It follows the same philosophy as being good stewards of the soil. Because certain crops deplete the soil of some nutrients, it is always a good idea to rotate crops each year. When I grow tomatoes on the north side of the garden one year, then the next year they move to the south side. I do this with most vegetables, taking care to plant companion style since some crops like to be planted by certain other ones.

So, last year I concentrated on growing tomatoes, lots of tomatoes. I canned tomato juice, stewed tomatoes, spaghetti sauce, pizza sauce, salsa and everything tomato-based. I knew when I was canning, that I would have more than I needed for one year. I also preserved an abundance of peppers, onions and dried herbs like rosemary, oregano and others that compliment tomatoes in dishes like spaghetti, lasagna, pizza, etc.

As it nears planting season this year, my pantry still has ample jars of tomatoes and tomato products. Looking at these leftovers is what inspired me to try this new gardening plan, a plan of rotating family of crops from year to year.

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I will start the rotation this year by having a few tomato plants to eat fresh and not concentrate so much on canning them. Instead, I will dedicate more garden space to a few different varieties of green beans, lima beans, etc. and plan on canning more than one year’s worth of them.

Next year the rotation will go to various varieties of cucumbers and canning dill pickles, bread and butter and a couple other varieties.

My theory is to concentrate on preserving a different family of vegetables each year. Of course, Mother Nature will have something to say about this. Just like the Chinese New Year recognizes a different animal each year, I truly believe crops have their “glory” years too. You can fertilize, water and do everything the same and yet some years tomatoes (or any other crop) will be better and more prolific than others.

I always notice this phenomenon particularly in flowers. There is usually always one variety that steals the show whether it be zinnias, marigolds, hydrangeas, or a number of different ones. Vegetables are no different. So, in some ways, this method will be a gamble that will, hopefully, pay off in the end.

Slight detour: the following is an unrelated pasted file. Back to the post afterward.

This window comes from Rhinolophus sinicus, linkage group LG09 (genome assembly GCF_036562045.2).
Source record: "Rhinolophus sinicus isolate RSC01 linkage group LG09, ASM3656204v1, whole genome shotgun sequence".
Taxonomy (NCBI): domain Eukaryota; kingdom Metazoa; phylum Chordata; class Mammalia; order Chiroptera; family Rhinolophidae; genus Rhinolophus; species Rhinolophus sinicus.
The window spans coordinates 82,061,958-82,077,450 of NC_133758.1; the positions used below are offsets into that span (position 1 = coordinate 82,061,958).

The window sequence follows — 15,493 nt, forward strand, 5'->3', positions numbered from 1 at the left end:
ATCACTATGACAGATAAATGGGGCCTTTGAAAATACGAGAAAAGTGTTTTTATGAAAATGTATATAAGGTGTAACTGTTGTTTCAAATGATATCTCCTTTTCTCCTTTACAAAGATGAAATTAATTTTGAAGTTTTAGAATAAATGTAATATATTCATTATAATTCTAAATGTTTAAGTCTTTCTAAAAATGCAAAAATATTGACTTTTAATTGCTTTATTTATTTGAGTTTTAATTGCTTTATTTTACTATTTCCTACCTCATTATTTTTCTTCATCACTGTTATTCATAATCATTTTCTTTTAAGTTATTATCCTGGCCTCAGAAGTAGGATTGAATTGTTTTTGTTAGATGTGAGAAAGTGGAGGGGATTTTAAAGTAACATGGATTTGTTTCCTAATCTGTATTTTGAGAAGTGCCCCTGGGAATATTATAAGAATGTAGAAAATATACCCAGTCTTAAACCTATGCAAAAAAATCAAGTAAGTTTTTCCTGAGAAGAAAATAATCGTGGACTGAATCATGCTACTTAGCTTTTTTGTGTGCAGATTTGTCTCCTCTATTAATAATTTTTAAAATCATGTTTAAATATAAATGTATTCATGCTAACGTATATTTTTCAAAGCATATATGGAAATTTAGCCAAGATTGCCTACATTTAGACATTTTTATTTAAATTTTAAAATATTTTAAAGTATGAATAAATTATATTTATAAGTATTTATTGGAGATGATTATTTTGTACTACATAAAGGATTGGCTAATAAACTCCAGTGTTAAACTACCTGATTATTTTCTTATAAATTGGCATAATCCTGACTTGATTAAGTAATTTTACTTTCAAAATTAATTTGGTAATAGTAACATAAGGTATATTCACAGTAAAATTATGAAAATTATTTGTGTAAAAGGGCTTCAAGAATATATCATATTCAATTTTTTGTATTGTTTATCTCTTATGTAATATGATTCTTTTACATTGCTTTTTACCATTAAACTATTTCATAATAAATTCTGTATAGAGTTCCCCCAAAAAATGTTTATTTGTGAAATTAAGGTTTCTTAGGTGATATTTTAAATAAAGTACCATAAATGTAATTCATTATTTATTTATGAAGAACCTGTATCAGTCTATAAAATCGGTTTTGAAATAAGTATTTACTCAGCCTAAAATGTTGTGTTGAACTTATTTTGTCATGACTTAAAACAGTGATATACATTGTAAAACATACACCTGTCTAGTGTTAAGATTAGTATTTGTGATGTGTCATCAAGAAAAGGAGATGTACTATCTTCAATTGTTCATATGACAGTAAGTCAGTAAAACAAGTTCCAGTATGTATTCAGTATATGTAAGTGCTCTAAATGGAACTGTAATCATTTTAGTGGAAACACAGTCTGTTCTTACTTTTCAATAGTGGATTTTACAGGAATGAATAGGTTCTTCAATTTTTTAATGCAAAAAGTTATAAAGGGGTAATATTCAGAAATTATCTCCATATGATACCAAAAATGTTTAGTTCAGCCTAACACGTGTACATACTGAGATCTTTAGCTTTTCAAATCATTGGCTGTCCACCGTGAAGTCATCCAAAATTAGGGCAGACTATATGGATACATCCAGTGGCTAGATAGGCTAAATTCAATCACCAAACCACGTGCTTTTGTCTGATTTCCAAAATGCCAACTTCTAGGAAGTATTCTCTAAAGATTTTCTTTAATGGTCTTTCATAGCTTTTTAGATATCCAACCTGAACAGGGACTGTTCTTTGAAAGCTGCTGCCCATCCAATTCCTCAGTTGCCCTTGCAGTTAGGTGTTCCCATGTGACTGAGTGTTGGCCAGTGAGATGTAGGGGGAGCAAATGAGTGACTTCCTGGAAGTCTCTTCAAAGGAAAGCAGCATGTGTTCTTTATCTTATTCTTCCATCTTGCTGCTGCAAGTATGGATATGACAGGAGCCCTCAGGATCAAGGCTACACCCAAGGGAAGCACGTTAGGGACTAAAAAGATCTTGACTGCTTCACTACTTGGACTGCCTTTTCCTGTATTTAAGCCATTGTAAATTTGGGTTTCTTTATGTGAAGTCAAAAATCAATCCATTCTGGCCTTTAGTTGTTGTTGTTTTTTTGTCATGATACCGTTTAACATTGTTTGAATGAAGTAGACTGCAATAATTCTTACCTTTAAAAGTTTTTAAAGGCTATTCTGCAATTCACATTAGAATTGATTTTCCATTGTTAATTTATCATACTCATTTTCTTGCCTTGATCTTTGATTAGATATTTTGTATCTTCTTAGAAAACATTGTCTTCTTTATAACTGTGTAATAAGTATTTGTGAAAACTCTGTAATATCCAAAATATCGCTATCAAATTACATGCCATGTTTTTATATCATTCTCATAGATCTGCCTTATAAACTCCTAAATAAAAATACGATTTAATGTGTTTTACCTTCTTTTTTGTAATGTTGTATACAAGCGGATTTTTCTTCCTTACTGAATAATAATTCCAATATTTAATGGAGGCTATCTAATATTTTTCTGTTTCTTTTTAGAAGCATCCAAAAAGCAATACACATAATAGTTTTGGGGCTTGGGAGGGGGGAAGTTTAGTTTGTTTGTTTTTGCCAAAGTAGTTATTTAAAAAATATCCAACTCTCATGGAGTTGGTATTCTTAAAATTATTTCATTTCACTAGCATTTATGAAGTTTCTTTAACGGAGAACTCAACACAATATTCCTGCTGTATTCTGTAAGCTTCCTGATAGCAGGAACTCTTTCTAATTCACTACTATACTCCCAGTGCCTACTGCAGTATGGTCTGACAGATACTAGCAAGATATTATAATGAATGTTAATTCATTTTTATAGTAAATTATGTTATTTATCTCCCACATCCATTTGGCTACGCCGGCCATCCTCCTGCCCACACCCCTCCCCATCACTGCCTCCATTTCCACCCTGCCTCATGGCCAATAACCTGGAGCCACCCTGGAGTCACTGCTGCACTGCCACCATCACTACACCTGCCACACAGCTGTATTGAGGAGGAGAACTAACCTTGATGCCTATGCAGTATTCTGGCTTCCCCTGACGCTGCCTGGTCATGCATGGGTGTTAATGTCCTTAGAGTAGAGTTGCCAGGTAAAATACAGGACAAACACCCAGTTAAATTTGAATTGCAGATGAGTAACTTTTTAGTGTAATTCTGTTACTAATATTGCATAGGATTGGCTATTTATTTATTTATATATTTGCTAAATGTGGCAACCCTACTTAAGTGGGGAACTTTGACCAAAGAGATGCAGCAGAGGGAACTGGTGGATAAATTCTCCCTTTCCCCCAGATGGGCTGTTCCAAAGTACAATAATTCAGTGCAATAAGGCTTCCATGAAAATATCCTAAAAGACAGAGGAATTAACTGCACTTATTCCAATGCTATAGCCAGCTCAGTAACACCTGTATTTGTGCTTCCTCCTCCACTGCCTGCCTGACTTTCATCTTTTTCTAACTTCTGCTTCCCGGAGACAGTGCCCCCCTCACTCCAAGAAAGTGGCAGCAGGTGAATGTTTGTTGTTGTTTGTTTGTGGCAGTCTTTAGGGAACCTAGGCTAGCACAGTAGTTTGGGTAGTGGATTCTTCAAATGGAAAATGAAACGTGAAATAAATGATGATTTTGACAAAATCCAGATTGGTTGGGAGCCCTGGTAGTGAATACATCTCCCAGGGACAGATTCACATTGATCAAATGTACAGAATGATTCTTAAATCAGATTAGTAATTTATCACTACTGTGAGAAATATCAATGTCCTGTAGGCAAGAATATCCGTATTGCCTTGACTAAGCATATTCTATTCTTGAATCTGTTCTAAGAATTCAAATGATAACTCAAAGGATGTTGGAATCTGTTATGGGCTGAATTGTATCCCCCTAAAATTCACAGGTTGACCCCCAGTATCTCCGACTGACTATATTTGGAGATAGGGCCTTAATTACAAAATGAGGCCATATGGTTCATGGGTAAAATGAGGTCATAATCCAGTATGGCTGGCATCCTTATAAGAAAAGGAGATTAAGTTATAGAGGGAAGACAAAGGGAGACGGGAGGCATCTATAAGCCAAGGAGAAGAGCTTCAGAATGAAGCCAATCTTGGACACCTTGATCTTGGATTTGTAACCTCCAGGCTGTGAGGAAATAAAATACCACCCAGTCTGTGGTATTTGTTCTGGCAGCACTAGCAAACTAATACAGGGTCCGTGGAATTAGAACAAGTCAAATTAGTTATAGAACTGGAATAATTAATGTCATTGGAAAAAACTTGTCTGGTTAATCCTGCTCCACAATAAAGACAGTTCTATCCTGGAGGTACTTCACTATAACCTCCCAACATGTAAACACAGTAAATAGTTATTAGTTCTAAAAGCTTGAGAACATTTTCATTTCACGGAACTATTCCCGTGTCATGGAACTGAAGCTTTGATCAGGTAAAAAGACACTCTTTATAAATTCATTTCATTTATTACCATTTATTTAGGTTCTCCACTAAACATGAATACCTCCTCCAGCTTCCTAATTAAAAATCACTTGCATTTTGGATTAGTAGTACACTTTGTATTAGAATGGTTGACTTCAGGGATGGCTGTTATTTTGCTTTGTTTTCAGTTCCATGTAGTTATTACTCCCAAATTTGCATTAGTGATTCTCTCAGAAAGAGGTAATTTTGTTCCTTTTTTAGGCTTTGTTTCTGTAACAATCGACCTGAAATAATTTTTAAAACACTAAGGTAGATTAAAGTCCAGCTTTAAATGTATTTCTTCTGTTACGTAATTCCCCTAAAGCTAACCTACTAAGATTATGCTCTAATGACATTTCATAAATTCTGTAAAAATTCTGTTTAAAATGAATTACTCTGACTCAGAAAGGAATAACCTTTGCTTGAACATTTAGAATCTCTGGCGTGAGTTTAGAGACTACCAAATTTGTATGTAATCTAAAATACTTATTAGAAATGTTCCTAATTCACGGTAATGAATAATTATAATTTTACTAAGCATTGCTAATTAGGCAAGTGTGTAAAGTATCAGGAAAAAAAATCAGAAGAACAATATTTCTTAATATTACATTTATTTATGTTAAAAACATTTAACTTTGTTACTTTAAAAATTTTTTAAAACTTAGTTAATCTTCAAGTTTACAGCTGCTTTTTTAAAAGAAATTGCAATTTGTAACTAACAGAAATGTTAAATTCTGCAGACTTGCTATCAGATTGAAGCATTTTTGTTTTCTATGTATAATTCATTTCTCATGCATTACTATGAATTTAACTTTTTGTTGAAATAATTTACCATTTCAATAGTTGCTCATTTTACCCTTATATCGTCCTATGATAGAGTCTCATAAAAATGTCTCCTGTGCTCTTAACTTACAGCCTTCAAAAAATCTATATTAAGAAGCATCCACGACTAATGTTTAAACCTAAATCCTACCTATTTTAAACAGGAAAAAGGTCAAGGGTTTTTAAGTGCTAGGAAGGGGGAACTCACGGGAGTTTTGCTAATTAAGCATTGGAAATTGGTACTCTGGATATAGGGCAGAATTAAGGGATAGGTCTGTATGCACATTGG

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This plan of specialized planting each year should yield some advantages such as:

Natural Crop Rotation

If half the garden space is planted with different variety of beans, it will give the soil a break from tomatoes and the nutrients that they pull from the soil. The next year the garden can rest from what it takes to grow beans while something else is produced.

Ease of Fertilization

Each vegetable has its own nutrient needs. Sometimes it is like a puzzle trying to get the right combination of nutrients to each species of plant. This method would simplify the process.

Ease of Preservation

Although different varieties of each crop would probably still be ripening at the same time, the same equipment and processes would be used instead of trying to wrestle all crops in the kitchen at the same time.

Extra Reserves

With this method, you would actually be canning or freezing at least twice as much as the usual amount for one year. Since canned goods are shelf-stable for more than one year, you would be guaranteed enough for the following year in case of crop failure or other circumstances prevented that produce being put up the following year. It would take at least two or three years of using this strategy to ensure that the pantry was stocked with enough of all of the food groups for more than one year’s consumption. After that, it would be easy to stay on a rotational basis. This method would benefit everyone with a special emphasis on homesteaders.

Compensating for Bad Years

Even if there were a bad year where one crop did not produce at all (the year the squash bugs devoured my entire squash crop), you would just plan on doubling that crop the following year, thus still only losing that crop for one year.

This is the trial year to see if this method works as well functionally as it does on paper. I just remember previous years with tubs, boxes and baskets of tomatoes, green beans, cucumbers and a host of other vegetables all waiting to be processed at once. Now, when I do one species, the cleaning and processing will all start the same making initial preparation more streamlined. Adding different spices and herbs will dictate the final product.

Hopefully, Mother Nature will give us a good gardening year to either prove or disprove my theory…to be continued.

Buckwheat Should Be a New Pantry Staple

Country Moon

Growing up I remember many a morning waking up to the smell of buckwheat pancakes. Those stacks of sweet, nutty wholesomeness slathered with rich maple syrup made for the best breakfast ever.

That was over 40 years ago and today buckwheat is making a comeback into folks’ kitchens. A lot of this renewed interest is because of the gluten free movement. It is more readily available than other non-wheat flours. Wait a minute, did I say non-wheat? Yep, buckwheat is literally in a class of its own.

Buckwheat is a pseudo-cereal, neither grass nor grain and has nothing to do with wheat. Instead, it is a fruit that is related to wild rhubarb. Its name came from the Dutch which means “the fruit of.” It is a popular plant to grow in many parts of the world because it is hardy and survives difficult conditions without requiring many pesticides or herbicides.